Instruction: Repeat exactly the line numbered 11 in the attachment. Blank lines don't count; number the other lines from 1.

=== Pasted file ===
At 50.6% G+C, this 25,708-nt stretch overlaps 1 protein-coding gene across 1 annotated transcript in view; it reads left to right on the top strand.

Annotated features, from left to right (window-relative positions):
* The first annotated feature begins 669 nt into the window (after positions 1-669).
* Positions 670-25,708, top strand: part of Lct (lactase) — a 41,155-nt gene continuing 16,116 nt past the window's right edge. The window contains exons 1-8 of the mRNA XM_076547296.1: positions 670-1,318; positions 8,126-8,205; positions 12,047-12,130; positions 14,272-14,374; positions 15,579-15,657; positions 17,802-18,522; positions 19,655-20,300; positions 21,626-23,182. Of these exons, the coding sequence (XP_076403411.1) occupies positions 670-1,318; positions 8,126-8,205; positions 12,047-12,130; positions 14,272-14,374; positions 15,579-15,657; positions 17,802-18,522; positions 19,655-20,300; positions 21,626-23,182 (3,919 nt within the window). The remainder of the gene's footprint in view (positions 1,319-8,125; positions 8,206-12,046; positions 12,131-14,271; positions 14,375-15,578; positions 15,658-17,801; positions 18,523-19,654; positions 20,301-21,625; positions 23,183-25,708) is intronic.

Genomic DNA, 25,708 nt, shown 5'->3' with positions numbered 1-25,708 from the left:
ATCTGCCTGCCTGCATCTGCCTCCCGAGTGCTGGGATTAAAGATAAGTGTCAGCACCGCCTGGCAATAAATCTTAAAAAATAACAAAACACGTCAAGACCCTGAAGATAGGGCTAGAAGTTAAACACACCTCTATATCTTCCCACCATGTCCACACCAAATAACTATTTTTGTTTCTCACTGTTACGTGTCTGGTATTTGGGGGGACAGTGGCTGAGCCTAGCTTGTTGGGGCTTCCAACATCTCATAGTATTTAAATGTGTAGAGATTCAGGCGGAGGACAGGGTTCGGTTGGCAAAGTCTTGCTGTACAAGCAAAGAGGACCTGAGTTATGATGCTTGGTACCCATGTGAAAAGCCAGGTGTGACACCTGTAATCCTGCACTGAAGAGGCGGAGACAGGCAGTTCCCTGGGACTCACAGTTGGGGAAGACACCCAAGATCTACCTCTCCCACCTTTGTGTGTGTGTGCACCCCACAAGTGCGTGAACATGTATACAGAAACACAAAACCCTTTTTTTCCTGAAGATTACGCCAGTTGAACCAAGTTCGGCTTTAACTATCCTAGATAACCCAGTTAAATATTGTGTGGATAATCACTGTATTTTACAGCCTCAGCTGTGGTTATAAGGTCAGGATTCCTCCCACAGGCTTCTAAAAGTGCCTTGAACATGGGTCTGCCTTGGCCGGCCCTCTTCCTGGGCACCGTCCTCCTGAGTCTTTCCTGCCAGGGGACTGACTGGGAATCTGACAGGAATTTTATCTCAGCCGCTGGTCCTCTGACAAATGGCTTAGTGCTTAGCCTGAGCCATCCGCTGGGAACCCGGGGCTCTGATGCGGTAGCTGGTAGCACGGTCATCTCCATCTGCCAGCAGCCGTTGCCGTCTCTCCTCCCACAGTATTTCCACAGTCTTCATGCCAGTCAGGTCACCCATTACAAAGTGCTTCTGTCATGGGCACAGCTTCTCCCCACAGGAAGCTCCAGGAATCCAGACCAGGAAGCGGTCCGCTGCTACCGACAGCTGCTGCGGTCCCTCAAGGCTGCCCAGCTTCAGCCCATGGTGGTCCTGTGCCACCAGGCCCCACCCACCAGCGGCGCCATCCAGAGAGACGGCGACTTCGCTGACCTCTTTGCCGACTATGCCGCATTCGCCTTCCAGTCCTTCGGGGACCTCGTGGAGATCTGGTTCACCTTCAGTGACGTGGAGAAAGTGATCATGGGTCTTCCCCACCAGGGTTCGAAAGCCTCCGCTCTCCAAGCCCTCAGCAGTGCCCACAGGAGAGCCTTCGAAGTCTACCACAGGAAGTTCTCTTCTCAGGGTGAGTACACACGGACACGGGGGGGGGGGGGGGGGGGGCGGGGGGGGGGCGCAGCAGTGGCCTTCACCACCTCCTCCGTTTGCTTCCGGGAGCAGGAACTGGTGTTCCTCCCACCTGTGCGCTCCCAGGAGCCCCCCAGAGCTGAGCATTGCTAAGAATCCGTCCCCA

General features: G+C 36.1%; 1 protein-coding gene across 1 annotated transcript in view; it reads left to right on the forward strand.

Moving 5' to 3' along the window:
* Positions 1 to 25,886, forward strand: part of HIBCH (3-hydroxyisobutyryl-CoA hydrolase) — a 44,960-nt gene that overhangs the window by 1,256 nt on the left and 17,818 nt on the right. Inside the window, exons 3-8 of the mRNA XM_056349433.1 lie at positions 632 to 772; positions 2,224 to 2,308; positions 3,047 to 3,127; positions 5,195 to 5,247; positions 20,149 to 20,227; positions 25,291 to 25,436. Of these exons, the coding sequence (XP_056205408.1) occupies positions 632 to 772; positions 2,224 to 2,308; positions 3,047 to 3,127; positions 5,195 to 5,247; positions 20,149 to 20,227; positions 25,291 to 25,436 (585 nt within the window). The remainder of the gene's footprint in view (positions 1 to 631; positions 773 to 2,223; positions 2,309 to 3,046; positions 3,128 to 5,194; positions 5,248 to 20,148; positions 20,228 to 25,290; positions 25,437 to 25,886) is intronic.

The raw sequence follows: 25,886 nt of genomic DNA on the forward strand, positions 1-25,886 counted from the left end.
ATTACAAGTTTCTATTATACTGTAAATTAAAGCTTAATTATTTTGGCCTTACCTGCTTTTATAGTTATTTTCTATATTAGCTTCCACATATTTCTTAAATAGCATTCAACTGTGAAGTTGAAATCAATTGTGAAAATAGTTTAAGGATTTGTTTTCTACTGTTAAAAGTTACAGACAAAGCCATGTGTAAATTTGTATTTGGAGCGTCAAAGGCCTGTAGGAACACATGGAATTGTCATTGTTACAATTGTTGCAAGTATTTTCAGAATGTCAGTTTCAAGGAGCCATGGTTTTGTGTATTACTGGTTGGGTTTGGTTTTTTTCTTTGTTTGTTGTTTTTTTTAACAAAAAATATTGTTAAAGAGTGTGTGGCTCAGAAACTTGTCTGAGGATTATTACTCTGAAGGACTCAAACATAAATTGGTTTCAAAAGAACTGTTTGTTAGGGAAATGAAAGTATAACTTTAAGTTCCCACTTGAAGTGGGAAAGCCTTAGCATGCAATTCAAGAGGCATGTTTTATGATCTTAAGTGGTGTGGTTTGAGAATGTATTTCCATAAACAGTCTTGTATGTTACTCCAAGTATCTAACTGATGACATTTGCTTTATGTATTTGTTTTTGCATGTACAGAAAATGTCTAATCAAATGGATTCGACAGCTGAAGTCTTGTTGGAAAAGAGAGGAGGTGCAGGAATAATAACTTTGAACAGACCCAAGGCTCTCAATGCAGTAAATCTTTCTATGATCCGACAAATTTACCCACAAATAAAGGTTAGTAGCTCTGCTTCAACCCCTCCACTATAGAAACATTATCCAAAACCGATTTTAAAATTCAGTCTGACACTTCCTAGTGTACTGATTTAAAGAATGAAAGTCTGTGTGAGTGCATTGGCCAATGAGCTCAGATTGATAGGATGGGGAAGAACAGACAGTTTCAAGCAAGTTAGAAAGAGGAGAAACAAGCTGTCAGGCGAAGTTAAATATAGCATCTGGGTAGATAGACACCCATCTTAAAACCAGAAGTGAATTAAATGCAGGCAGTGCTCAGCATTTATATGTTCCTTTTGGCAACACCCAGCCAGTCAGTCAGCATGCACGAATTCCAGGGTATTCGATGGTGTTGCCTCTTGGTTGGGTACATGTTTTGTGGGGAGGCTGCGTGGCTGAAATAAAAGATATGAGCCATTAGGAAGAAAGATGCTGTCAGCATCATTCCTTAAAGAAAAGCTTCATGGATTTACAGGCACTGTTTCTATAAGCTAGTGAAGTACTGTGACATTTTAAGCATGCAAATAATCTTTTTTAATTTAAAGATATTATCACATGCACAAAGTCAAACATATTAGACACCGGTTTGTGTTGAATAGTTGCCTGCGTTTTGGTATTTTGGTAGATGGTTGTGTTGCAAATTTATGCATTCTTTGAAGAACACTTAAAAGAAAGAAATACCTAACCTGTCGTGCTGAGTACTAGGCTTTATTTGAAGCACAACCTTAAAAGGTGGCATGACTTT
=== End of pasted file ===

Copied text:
ATTACAAGTTTCTATTATACTGTAAATTAAAGCTTAATTATTTTGGCCTTACCTGCTTTTATAGTTATTTTCTATATTAGCTTCCACATATTTCTTAAATAGCATTCAACTGTGAAGTTGAAATCAATTGTGAAAATAGTTTAAGGATTTGTTTTCTACTGTTAAAAGTTACAGACAAAGCCATGTGTAAATTTGTATTTGGAGCGTCAAAGGCCTGTAGGAACACATGGAATTGTCATTGTTACAATTGTTGCAAGTATTTTCAGAATGTCAGTTTCAAGGAGCCATGGTTTTGTGTATTACTGGTTGGGTTTGGTTTTTTTCTTTGTTTGTTGTTTTTTTTAACAAAAAATATTGTTAAAGAGTGTGTGGCTCAGAAACTTGTCTGAGGATTATTACTCTGAAGGACTCAAACATAAATTGGTTTCAAAAGAACTGTTTGTTAGGGAAATGAAAGTATAACTTTAAGTTCCCACTTGAAGTGGGAAAGCCTTAGCATGCAATTCAAGAGGCATGTTTTATGATCTTAAGTGGTGTGGTTTGAGAATGTATTTCCATAAACAGTCTTGTATGTTACTCCAAGTATCTAACTGATGACATTTGCTTTATGTATTTGTTTTTGCATGTACAGAAAATGTCTAATCAAATGGATTCGACAGCTGAAGTCTTGTTGGAAAAGAGAGGAGGTGCAGGAATAATAACTTTGAACAGACCCAAGGCTCTCAATGCAGTAAATCTTTCTATGATCCGACAAATTTACCCACAAATAAAGGTTAGTAGCTCTGCTTCAACCCCTCCACTATAGAAACATTATCCAAAACCGATTTTAAAATTCAGTCTGACACTTCCTAGTGTACTGATTTAAAGAATGAAAGTCTGTGTGAGTGCATTGGCCAATGAGCTCAGATTGATAGGATGGGGAAGAACAGACAGTTTCAAGCAAGTTAGAAAGAGGAGAAACAAGCTGTCAGGCGAAGTTAAATATAGCATCTGGGTAGATAGACACCCATCTTAAAACCAGAAGTGAATTAAATGCAGGCAGTGCTCAGCATTTATATGTTCCTTTTGGCAACACCCAGCCAGTCAGTCAGCATGCACGAATTCCAGGGTATTCGATGGTGTTGCCTCTTGGTTGGGTACATGTTTTGTGGGGAGGCTGCGTGGCTGAAATAAAAGATATGAGCCATTAGGAAGAAAGATGCTGTCAGCATCATTCCTTAAAGAAAAGCTTCATGGATTTACAGGCACTGTTTCTATAAGCTAGTGAAGTACTGTGACATTTTAAGCATGCAAATAATCTTTTTTAATTTAAAGATATTATCACATGCACAAAGTCAAACATATTAGACACCGGTTTGTGTTGAATAGTTGCCTGCGTTTTGGTATTTTGGTAGATGGTTGTGTTGCAAATTTATGCATTCTTTGAAGAACACTTAAAAGAAAGAAATACCTAACCTGTCGTGCTGAGTACTAGGCTTTATTTGAAGCACAACCTTAAAAGGTGGCATGACTTT